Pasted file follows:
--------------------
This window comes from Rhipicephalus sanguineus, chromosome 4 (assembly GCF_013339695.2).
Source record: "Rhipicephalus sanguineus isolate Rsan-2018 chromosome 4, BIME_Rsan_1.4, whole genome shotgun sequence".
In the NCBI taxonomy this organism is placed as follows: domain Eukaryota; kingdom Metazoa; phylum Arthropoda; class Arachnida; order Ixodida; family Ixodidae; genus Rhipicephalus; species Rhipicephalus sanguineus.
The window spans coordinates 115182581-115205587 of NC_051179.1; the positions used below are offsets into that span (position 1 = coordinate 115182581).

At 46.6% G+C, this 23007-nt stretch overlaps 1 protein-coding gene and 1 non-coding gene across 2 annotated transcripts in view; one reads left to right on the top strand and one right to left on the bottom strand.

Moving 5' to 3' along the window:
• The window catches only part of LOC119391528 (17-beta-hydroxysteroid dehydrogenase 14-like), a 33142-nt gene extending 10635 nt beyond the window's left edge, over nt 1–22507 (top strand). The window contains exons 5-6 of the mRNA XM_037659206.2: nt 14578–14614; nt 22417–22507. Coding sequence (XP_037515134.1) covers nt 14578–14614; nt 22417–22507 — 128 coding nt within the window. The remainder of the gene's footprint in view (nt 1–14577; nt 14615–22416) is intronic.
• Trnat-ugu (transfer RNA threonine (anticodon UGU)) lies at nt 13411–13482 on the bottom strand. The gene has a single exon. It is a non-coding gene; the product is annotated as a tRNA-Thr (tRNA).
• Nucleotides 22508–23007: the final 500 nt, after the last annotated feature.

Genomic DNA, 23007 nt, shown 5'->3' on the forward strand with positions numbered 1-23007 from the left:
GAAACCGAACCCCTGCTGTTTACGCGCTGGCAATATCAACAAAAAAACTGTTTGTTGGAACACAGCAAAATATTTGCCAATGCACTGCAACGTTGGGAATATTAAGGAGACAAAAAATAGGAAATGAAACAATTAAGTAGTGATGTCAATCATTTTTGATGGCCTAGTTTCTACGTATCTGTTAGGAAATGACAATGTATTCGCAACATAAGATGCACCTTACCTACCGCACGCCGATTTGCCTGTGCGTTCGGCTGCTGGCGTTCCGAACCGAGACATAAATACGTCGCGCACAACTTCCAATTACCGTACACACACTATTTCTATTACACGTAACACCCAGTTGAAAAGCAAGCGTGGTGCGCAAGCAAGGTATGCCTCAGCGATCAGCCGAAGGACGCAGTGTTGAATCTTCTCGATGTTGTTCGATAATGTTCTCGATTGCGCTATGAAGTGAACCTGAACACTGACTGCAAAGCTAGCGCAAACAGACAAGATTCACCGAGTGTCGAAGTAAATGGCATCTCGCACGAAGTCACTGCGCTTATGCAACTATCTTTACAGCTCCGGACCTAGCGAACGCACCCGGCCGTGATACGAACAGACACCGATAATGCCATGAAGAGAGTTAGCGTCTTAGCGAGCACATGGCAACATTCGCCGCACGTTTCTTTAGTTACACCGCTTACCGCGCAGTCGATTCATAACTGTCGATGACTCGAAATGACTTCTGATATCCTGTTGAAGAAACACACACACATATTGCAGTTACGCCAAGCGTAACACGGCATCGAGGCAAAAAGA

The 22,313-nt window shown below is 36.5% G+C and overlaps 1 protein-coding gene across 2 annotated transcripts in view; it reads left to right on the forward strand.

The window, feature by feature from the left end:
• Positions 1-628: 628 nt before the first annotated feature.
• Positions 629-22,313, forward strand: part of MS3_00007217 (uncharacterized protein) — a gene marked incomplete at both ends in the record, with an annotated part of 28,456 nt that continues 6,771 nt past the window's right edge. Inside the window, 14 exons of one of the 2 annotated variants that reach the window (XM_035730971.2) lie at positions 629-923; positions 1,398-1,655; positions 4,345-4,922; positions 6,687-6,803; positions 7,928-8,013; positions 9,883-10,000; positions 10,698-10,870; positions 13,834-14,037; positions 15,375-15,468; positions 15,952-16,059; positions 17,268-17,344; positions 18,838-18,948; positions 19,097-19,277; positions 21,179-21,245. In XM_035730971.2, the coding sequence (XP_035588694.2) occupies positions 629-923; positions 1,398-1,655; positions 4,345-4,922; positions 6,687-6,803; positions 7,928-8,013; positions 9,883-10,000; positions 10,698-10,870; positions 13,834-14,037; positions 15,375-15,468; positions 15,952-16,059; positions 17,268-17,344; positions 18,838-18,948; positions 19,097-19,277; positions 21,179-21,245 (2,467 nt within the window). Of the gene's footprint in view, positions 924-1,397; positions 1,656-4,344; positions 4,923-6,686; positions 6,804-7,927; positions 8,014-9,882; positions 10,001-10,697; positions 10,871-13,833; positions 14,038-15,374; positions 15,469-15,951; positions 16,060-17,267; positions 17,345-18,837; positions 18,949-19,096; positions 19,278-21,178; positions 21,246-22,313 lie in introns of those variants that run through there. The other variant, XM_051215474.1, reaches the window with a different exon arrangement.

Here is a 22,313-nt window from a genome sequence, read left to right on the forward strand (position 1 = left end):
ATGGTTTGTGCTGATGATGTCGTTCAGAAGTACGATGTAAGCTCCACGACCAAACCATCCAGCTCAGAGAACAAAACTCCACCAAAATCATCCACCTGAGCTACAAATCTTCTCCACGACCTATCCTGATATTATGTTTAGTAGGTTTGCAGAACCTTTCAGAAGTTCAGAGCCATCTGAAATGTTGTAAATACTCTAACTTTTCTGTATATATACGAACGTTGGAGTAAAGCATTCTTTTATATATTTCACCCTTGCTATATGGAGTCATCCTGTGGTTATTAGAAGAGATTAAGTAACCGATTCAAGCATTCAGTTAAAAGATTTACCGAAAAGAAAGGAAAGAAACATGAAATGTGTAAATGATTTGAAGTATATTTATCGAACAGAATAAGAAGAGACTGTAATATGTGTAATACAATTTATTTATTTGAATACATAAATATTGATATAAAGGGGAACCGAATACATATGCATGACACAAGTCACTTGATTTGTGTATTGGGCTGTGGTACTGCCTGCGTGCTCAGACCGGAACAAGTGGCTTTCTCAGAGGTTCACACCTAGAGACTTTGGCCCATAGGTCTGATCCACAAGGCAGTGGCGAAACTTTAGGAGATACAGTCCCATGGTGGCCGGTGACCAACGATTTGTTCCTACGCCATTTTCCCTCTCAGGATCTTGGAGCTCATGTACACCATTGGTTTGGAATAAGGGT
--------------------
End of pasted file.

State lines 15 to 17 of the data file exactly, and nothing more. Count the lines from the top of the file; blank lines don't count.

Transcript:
• Positions 629-22,313, forward strand: part of MS3_00007217 (uncharacterized protein) — a gene marked incomplete at both ends in the record, with an annotated part of 28,456 nt that continues 6,771 nt past the window's right edge. Inside the window, 14 exons of one of the 2 annotated variants that reach the window (XM_035730971.2) lie at positions 629-923; positions 1,398-1,655; positions 4,345-4,922; positions 6,687-6,803; positions 7,928-8,013; positions 9,883-10,000; positions 10,698-10,870; positions 13,834-14,037; positions 15,375-15,468; positions 15,952-16,059; positions 17,268-17,344; positions 18,838-18,948; positions 19,097-19,277; positions 21,179-21,245. In XM_035730971.2, the coding sequence (XP_035588694.2) occupies positions 629-923; positions 1,398-1,655; positions 4,345-4,922; positions 6,687-6,803; positions 7,928-8,013; positions 9,883-10,000; positions 10,698-10,870; positions 13,834-14,037; positions 15,375-15,468; positions 15,952-16,059; positions 17,268-17,344; positions 18,838-18,948; positions 19,097-19,277; positions 21,179-21,245 (2,467 nt within the window). Of the gene's footprint in view, positions 924-1,397; positions 1,656-4,344; positions 4,923-6,686; positions 6,804-7,927; positions 8,014-9,882; positions 10,001-10,697; positions 10,871-13,833; positions 14,038-15,374; positions 15,469-15,951; positions 16,060-17,267; positions 17,345-18,837; positions 18,949-19,096; positions 19,278-21,178; positions 21,246-22,313 lie in introns of those variants that run through there. The other variant, XM_051215474.1, reaches the window with a different exon arrangement.

Here is a 22,313-nt window from a genome sequence, read left to right on the forward strand (position 1 = left end):
ATGGTTTGTGCTGATGATGTCGTTCAGAAGTACGATGTAAGCTCCACGACCAAACCATCCAGCTCAGAGAACAAAACTCCACCAAAATCATCCACCTGAGCTACAAATCTTCTCCACGACCTATCCTGATATTATGTTTAGTAGGTTTGCAGAACCTTTCAGAAGTTCAGAGCCATCTGAAATGTTGTAAATACTCTAACTTTTCTGTATATATACGAACGTTGGAGTAAAGCATTCTTTTATATATTTCACCCTTGCTATATGGAGTCATCCTGTGGTTATTAGAAGAGATTAAGTAACCGATTCAAGCATTCAGTTAAAAGATTTACCGAAAAGAAAGGAAAGAAACATGAAATGTGTAAATGATTTGAAGTATATTTATCGAACAGAATAAGAAGAGACTGTAATATGTGTAATACAATTTATTTATTTGAATACATAAATATTGATATAAAGGGGAACCGAATACATATGCATGACACAAGTCACTTGATTTGTGTATTGGGCTGTGGTACTGCCTGCGTGCTCAGACCGGAACAAGTGGCTTTCTCAGAGGTTCACACCTAGAGACTTTGGCCCATAGGTCTGATCCACAAGGCAGTGGCGAAACTTTAGGAGATACAGTCCCATGGTGGCCGGTGACCAACGATTTGTTCCTACGCCATTTTCCCTCTCAGGATCTTGGAGCTCATGTACACCATTGGTTTGGAATAAGGGT